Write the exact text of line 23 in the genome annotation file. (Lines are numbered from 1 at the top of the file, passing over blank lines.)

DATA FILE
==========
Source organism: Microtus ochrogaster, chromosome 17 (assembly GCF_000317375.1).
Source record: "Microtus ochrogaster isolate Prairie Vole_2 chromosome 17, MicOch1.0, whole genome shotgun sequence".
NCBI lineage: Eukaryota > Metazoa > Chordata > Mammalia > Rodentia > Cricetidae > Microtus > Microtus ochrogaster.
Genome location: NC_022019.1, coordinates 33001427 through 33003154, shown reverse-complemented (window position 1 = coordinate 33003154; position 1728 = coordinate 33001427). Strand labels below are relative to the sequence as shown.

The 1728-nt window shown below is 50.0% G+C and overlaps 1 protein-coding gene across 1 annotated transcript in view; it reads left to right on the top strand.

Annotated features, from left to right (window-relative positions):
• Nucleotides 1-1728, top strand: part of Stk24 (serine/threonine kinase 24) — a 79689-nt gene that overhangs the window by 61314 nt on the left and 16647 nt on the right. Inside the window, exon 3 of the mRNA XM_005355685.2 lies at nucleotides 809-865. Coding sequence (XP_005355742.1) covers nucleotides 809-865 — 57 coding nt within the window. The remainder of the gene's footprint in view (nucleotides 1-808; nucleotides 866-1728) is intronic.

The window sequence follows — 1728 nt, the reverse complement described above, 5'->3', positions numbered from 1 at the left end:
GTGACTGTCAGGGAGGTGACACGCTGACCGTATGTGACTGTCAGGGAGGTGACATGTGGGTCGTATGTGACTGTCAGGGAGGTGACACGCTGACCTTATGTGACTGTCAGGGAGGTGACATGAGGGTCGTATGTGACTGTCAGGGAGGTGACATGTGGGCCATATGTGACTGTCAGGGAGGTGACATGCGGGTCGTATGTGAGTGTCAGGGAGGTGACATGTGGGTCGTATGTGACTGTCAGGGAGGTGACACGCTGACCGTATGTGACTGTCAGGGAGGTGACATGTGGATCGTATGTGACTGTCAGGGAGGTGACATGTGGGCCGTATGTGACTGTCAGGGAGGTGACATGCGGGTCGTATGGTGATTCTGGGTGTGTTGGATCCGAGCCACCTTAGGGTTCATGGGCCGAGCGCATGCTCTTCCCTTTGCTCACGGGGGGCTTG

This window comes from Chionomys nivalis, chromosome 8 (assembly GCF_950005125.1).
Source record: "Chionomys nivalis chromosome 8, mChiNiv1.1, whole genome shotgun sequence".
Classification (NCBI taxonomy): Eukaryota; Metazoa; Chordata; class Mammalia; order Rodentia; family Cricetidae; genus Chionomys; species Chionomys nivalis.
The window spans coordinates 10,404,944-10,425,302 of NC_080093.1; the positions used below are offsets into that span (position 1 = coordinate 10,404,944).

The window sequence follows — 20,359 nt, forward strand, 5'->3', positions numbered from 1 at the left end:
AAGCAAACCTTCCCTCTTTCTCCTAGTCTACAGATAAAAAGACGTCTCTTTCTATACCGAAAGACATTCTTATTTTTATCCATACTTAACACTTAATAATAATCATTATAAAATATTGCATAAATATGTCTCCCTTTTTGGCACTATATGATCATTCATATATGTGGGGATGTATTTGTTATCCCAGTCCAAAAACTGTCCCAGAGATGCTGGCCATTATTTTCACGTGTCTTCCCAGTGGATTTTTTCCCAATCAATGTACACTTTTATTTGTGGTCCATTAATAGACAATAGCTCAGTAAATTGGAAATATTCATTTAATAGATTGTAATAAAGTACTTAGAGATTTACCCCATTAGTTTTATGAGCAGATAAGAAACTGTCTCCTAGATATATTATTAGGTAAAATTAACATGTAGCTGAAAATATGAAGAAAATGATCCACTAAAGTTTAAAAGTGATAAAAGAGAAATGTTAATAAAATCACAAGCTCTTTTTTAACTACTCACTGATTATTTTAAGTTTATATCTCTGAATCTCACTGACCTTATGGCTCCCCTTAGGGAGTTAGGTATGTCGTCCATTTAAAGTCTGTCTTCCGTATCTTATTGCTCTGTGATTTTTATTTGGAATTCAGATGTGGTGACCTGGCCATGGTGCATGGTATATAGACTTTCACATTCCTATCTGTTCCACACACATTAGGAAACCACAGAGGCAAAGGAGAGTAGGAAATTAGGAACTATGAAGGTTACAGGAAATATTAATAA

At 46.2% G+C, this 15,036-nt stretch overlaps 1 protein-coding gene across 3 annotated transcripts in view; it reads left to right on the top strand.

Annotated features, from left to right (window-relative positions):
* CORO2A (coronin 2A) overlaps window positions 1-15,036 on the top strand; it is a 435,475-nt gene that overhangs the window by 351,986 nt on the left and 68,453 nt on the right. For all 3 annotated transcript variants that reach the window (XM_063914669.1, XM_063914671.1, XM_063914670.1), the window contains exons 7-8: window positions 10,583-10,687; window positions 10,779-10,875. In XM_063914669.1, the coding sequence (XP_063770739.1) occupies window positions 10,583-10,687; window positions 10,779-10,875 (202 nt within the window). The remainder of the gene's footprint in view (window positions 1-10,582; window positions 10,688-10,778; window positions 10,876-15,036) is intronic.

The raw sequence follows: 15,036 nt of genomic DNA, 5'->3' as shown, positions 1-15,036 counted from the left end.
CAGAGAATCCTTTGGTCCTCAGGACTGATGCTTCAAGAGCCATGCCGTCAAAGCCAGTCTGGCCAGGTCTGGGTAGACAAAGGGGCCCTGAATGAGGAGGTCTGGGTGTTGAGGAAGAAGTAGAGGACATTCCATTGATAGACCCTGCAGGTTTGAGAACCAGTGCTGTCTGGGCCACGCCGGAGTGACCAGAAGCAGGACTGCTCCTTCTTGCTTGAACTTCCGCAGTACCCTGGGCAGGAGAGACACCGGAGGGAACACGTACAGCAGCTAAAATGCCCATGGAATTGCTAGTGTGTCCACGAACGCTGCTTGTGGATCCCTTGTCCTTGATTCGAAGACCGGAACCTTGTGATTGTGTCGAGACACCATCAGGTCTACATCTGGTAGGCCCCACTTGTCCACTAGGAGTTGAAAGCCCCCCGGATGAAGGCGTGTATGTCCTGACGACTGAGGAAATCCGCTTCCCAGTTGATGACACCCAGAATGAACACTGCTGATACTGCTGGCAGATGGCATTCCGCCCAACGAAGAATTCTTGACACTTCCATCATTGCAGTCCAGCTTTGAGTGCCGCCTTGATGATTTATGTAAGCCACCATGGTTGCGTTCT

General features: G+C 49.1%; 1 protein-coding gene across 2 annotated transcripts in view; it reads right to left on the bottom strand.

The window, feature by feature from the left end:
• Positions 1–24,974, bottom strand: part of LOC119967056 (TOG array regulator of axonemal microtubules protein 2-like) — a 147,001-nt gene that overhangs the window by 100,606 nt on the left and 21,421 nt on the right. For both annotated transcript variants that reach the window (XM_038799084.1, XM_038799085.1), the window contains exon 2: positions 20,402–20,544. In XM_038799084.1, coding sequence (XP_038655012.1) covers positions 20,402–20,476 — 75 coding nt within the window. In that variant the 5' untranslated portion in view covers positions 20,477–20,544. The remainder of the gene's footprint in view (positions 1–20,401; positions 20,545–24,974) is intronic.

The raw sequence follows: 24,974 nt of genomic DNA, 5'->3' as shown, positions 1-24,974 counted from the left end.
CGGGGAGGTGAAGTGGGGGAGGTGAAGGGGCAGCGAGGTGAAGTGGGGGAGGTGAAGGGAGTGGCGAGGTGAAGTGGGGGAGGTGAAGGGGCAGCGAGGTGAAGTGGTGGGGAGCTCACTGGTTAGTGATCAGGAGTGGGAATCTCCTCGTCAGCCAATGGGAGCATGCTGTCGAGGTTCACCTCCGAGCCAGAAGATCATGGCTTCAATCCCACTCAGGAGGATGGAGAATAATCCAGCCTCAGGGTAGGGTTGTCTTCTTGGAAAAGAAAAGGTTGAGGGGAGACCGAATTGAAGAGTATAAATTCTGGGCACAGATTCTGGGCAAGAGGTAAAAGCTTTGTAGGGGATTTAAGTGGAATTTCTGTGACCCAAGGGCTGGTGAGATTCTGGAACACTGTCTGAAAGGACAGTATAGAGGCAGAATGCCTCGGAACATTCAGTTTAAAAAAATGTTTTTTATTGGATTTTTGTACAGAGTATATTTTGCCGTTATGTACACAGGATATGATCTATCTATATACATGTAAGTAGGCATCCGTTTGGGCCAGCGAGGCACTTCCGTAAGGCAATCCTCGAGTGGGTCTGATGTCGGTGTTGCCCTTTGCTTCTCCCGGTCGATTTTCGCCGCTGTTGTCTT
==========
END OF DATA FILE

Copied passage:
• Positions 1–24,974, bottom strand: part of LOC119967056 (TOG array regulator of axonemal microtubules protein 2-like) — a 147,001-nt gene that overhangs the window by 100,606 nt on the left and 21,421 nt on the right. For both annotated transcript variants that reach the window (XM_038799084.1, XM_038799085.1), the window contains exon 2: positions 20,402–20,544. In XM_038799084.1, coding sequence (XP_038655012.1) covers positions 20,402–20,476 — 75 coding nt within the window. In that variant the 5' untranslated portion in view covers positions 20,477–20,544. The remainder of the gene's footprint in view (positions 1–20,401; positions 20,545–24,974) is intronic.